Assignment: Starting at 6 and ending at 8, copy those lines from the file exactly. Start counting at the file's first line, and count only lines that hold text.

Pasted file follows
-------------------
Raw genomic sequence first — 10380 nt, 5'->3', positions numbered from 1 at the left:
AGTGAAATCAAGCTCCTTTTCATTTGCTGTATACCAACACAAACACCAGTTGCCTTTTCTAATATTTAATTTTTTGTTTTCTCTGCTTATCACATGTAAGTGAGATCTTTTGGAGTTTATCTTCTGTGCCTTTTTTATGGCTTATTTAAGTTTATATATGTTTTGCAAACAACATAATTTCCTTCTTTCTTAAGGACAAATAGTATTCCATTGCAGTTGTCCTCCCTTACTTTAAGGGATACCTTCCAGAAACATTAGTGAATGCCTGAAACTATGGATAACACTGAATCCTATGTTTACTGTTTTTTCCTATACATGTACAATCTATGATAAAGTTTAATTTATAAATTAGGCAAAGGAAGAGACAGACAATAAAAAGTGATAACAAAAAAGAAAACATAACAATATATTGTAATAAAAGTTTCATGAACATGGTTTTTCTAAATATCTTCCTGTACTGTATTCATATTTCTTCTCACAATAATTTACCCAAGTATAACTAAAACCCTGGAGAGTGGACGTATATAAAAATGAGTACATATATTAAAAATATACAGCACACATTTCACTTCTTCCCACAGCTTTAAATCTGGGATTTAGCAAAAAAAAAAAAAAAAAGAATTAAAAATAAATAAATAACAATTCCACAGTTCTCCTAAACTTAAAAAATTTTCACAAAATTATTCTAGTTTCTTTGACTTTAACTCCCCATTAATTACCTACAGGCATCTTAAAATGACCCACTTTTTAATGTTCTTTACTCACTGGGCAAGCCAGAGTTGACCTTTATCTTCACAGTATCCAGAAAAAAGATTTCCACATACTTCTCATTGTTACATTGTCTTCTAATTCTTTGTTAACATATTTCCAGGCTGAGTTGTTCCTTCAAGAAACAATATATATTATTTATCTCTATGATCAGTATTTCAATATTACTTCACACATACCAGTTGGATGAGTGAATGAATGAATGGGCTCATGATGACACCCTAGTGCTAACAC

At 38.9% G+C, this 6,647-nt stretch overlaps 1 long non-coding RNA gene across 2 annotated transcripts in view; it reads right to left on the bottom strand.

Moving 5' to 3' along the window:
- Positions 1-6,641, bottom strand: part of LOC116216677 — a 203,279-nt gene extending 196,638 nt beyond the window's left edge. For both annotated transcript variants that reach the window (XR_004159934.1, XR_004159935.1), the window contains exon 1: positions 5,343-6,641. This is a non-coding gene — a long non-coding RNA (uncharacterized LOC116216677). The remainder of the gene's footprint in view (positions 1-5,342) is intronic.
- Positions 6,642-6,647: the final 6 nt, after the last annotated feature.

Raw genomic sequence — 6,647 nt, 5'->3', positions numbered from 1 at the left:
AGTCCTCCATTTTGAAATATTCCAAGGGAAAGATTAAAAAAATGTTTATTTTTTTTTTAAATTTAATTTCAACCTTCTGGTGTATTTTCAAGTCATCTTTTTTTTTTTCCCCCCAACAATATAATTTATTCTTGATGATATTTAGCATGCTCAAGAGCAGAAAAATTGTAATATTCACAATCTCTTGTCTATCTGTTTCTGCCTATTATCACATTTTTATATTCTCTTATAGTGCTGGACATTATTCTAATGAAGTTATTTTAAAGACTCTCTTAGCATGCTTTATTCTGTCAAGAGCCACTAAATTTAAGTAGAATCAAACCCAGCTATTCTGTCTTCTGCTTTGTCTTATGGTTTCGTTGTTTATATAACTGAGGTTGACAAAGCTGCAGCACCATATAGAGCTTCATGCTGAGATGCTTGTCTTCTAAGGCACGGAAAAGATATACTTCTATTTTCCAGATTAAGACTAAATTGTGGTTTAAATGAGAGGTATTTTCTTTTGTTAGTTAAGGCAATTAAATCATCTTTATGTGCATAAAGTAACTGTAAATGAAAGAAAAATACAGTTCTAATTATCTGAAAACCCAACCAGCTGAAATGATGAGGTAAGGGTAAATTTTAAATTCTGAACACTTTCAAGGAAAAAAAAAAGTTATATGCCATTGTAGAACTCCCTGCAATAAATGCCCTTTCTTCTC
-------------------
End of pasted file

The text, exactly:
- Positions 6,642-6,647: the final 6 nt, after the last annotated feature.

Raw genomic sequence — 6,647 nt, 5'->3', positions numbered from 1 at the left:
AGTCCTCCATTTTGAAATATTCCAAGGGAAAGATTAAAAAAATGTTTATTTTTTTTTTAAATTTAATTTCAACCTTCTGGTGTATTTTCAAGTCATCTTTTTTTTTTTCCCCCCAACAATATAATTTATTCTTGATGATATTTAGCATGCTCAAGAGCAGAAAAATTGTAATATTCACAATCTCTTGTCTATCTGTTTCTGCCTATTATCACATTTTTATATTCTCTTATAGTGCTGGACATTATTCTAATGAAGTTATTTTAAAGACTCTCTTAGCATGCTTTATTCTGTCAAGAGCCACTAAATTTAAGTAGAATCAAACCCAGCTATTCTGTCTTCTGCTTTGTCTTATGGTTTCGTTGTTTATATAACTGAGGTTGACAAAGCTGCAGCACCATATAGAGCTTCATGCTGAGATGCTTGTCTTCTAAGGCACGGAAAAGATATACTTCTATTTTCCAGATTAAGACTAAATTGTGGTTTAAATGAGAGGTATTTTCTTTTGTTAGTTAAGGCAATTAAATCATCTTTATGTGCATAAAGTAACTGTAAATGAAAGAAAAATACAGTTCTAATTATCTGAAAACCCAACCAGCTGAAATGATGAGGTAAGGGTAAATTTTAAATTCTGAACACTTTCAAGGAAAAAAAAAAGTTATATGCCATTGTAGAACTCCCTGCAATAAATGCCCTTTCTTCTC